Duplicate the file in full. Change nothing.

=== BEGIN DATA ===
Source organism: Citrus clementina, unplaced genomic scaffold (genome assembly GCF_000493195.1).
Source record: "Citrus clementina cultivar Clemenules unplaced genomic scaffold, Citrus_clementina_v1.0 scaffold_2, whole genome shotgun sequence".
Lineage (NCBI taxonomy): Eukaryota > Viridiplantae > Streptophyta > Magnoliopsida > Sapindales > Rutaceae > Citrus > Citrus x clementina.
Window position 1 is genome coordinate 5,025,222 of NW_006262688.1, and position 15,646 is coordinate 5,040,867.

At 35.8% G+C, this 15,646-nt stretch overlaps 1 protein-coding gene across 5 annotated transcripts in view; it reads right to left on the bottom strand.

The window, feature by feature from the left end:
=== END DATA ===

Source organism: Citrus clementina, unplaced genomic scaffold (genome assembly GCF_000493195.1).
Source record: "Citrus clementina cultivar Clemenules unplaced genomic scaffold, Citrus_clementina_v1.0 scaffold_2, whole genome shotgun sequence".
Lineage (NCBI taxonomy): Eukaryota > Viridiplantae > Streptophyta > Magnoliopsida > Sapindales > Rutaceae > Citrus > Citrus x clementina.
Window position 1 is genome coordinate 5,025,222 of NW_006262688.1, and position 15,646 is coordinate 5,040,867.

At 35.8% G+C, this 15,646-nt stretch overlaps 1 protein-coding gene across 5 annotated transcripts in view; it reads right to left on the bottom strand.

The window, feature by feature from the left end: